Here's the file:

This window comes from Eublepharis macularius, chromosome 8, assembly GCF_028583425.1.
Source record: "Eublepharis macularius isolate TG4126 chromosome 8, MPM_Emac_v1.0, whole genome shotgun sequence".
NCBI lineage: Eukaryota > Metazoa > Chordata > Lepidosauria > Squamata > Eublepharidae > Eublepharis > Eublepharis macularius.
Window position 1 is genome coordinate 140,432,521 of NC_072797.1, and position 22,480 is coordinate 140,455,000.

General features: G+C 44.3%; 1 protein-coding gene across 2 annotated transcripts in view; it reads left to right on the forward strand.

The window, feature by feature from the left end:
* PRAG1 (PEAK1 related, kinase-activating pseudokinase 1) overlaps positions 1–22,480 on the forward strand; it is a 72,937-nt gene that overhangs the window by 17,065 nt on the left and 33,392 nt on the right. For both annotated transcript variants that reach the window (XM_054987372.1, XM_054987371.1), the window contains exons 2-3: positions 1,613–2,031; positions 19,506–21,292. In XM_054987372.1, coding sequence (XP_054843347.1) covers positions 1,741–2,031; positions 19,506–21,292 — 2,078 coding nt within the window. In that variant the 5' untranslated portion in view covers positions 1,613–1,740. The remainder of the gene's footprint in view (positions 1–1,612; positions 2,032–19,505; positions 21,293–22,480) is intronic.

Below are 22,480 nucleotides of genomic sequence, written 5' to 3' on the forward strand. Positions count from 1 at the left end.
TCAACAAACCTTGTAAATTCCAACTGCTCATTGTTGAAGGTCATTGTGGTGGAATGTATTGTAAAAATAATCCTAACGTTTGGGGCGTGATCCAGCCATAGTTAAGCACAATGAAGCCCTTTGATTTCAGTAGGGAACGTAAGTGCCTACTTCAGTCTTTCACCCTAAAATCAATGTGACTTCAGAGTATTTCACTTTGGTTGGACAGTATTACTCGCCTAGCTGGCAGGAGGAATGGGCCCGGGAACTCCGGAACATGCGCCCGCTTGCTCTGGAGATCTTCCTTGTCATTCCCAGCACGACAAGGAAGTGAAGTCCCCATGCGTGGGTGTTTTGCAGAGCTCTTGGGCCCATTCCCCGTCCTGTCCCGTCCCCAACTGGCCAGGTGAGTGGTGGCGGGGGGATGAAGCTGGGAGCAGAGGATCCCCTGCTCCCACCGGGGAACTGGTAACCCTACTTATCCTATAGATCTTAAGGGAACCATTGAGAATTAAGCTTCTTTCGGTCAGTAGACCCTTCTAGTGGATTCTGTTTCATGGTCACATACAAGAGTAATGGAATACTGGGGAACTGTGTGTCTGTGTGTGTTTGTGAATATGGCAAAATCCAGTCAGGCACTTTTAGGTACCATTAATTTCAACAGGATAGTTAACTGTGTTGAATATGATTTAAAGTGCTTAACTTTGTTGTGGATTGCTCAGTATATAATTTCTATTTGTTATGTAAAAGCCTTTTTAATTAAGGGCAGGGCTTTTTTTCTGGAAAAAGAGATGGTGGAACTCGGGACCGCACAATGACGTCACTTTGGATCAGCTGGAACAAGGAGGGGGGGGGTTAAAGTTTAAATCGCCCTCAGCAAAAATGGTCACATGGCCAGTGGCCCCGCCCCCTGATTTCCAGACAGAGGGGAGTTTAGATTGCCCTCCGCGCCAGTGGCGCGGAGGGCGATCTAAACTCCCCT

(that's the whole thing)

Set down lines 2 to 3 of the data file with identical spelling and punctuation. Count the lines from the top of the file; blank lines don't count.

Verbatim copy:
Source record: "Eublepharis macularius isolate TG4126 chromosome 8, MPM_Emac_v1.0, whole genome shotgun sequence".
NCBI lineage: Eukaryota > Metazoa > Chordata > Lepidosauria > Squamata > Eublepharidae > Eublepharis > Eublepharis macularius.